Donald Trump doesn't seem to be afraid to make enemies. His blustery threats and relentless dealmaking have caused him to run afoul of politicians, celebrities, models and more. Here are just a few of the people Trump has locked horns with over the years.
In 1973, the U.S. Justice Department sued Trump's real-estate company, accusing it of refusing to rent apartments in New York and Virginia to African-Americans. Trump countersued the DOJ for defamation, seeking $100 million in damages. Trump settled the case.
Arguably no celebrity has been a bigger target for Trump than Rosie O' Donnell. Their feud began back in 2006, when O'Donnell called Trump a "snake-oil salesman on 'Little House On the Prairie'" on "The View." Trump said he would "look forward to taking lots of money from my nice fat little Rosie."
In the '80s, Trump was a popular target of the satirical publication Spy Magazine. After the magazine called him a "short-fingered vulgarian" in 1988, Trump predicted the magazine's demise and said that his fingers "are long and beautiful, as, it has been well documented, are various other parts of my body.”
Univision dropped Trump's Miss USA pageant from its programming after his comments about Mexican immigrants at the start of his presidential campaign. Trump responded by suing the network for $500 million. The lawsuit was settled in February.
Trump ejected Univision's main news anchor, Jorge Ramos, from a news conference during his campaign. Ramos had attempted to ask Trump about his immigration policies. "Go back to Univision," Trump said.
Former Miss USA contestant Sheena Monnin accused the pageant, which Trump owns, of being rigged. Trump responded by filing and winning a $5 million defamation lawsuit against Monnin. She later said her situation with Trump "has been resolved" and that no money was paid out of my pocket."
Trump repeatedly attacked Sen. Ted Cruz during the Republican Primary. The most infamous attack came on March 22, when he threatened to "spill the beans" on Cruz's wife on Twitter after a Super PAC affiliated with Cruz posted a picture of Trump's wife, Melania, from a nude GQ photo shoot. Cruz endorsed Trump last week.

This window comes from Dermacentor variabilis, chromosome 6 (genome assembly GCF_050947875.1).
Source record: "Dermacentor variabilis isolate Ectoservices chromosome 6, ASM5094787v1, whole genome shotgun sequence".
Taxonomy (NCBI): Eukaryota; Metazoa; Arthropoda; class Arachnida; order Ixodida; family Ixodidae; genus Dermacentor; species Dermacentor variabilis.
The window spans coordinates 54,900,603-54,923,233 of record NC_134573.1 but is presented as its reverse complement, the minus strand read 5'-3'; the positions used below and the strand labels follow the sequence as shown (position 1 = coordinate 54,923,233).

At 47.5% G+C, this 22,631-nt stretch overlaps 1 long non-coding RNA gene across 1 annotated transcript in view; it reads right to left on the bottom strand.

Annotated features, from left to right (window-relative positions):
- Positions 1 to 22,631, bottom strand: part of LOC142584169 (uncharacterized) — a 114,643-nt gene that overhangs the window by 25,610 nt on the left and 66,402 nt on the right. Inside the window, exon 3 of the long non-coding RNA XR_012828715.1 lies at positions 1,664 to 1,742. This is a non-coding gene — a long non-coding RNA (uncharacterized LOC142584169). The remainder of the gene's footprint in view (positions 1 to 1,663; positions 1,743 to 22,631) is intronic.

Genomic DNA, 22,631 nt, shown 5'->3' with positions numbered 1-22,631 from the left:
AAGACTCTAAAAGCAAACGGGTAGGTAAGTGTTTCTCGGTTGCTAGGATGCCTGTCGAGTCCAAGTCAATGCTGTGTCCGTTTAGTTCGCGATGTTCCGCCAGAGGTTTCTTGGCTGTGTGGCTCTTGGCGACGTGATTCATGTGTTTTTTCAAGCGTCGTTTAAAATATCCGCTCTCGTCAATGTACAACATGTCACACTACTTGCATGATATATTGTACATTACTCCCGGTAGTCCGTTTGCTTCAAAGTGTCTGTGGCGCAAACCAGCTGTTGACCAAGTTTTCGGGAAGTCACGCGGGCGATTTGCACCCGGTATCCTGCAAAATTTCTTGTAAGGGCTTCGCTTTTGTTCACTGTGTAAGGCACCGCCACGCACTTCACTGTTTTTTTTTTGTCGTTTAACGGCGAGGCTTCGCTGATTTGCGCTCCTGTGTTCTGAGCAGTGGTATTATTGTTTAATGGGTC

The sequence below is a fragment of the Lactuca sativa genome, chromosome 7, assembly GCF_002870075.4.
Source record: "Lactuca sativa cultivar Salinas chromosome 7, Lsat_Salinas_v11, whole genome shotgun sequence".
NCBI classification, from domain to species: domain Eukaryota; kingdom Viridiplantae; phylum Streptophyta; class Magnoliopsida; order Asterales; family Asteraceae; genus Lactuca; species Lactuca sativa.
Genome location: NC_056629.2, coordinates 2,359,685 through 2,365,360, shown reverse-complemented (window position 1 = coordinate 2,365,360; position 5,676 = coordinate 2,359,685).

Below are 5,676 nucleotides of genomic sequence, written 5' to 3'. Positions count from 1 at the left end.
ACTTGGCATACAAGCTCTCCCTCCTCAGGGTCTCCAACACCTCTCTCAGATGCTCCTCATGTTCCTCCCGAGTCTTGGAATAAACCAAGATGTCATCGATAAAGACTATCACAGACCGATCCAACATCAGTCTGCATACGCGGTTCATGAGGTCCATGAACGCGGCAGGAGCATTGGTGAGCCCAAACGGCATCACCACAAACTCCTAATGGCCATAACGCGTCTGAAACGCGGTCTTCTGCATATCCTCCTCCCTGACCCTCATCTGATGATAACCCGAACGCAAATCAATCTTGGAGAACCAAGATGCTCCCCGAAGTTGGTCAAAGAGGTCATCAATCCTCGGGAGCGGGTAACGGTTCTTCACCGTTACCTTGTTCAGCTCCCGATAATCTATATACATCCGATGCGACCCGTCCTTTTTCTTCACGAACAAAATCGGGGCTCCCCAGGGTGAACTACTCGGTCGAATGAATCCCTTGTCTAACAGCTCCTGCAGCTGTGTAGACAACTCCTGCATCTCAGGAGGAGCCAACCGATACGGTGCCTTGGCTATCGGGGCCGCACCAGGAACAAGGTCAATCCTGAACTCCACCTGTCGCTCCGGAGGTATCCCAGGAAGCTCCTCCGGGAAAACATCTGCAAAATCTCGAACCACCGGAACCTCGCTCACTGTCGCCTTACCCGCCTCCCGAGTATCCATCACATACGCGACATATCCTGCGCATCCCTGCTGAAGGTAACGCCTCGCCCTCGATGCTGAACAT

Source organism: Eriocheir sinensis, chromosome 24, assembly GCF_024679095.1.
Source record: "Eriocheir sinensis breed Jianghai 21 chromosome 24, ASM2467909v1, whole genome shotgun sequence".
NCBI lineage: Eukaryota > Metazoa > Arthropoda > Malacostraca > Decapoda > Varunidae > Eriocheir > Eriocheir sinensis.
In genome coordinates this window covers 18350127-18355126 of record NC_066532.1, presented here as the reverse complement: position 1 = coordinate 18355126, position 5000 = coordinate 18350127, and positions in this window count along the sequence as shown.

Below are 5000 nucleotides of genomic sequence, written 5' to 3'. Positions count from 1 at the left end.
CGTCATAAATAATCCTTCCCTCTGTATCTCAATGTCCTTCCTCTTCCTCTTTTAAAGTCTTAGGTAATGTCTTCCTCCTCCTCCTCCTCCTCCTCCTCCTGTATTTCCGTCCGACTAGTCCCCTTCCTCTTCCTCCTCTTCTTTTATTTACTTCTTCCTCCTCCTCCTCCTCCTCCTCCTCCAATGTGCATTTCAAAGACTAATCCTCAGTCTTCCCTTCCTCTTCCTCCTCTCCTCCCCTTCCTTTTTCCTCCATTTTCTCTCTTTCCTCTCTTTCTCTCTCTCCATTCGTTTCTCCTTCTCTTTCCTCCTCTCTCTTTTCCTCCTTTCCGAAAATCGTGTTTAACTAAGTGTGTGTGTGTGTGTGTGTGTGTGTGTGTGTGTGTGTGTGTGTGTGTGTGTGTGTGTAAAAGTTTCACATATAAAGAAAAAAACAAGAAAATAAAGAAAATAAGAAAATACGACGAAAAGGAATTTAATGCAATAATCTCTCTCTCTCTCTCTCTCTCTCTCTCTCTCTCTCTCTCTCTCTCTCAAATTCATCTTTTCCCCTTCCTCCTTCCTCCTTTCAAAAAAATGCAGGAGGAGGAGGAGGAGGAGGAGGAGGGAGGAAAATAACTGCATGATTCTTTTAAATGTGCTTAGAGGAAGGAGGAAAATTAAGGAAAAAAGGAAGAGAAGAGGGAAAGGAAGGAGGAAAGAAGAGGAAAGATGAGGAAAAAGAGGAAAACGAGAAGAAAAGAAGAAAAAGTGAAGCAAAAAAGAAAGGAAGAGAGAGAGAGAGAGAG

In 1993, Trump's Atlantic City casino was falling behind the Foxwoods Resort Casino in Connecticut, which is owned by the Mashantucket Pequot Tribal Nation. Trump's reaction? While testifying before a Congressional subcommittee, he claimed that "it’s obvious that organized crime is rampant on the Indian reservations" and that the Pequot "don't look like Indians to me."
In 2011, Trump repeatedly demanded President Barack Obama's birth certificate, claiming he wasn't born in the United States. After Obama released the birth certificate, he belittled Trump during the White House Correspondents Dinner.
In an interview with "Today," Cole Bolton, editor-in-chief of The Onion, revealed the humor site received a letter from Trump's lawyer over a satirical op-ed supposedly from Trump entitled, "When You're Feeling Low, Just Remember I'll Be Dead In 15 or 20 Years."
Trump also attempted to sue Bill Maher when the comedian joked on "Real Time" that if Trump could provide proof that his biological father is not an orangutan, he would donate $5 million to the charity of Trump's choice. Trump took him up on that offer, and then sued to try to get Maher to pay the money. The lawsuit was later withdrawn.
The success of "The Apprentice" inspired NBC to make a spinoff starring Martha Stewart. But Trump wrote an open letter blasting Stewart for the show failing to take off. "I knew it would fail as soon as I first saw it -- and your low ratings bore me out," he wrote.
In a May 15 front page New York Times article, former Miss Universe Alicia Machado accused Trump of using her weight problems as a media opportunity shortly after she won the Miss Universe pageant. "He's always been white trash, a racist, a horrible person," she said.
Sen. Elizabeth Warren tweeted that Trump sounded like a "two-bit dictator" and a "pathetic coward who can't stand that he's losing to a girl." Trump has responded by calling Warren "Pocahontas," referring to Warren's contested claim in 2012 that she had Native American ancestry.
Perhaps Trump's most famous confrontation this year was with Khizr and Ghazala Khan, whose son was killed in the Iraq War. Khzir Khan declared that Trump "sacrificed nothing and no one," to which Trump suggested that Khan's wife did not speak at the convention because she "wasn't allowed to."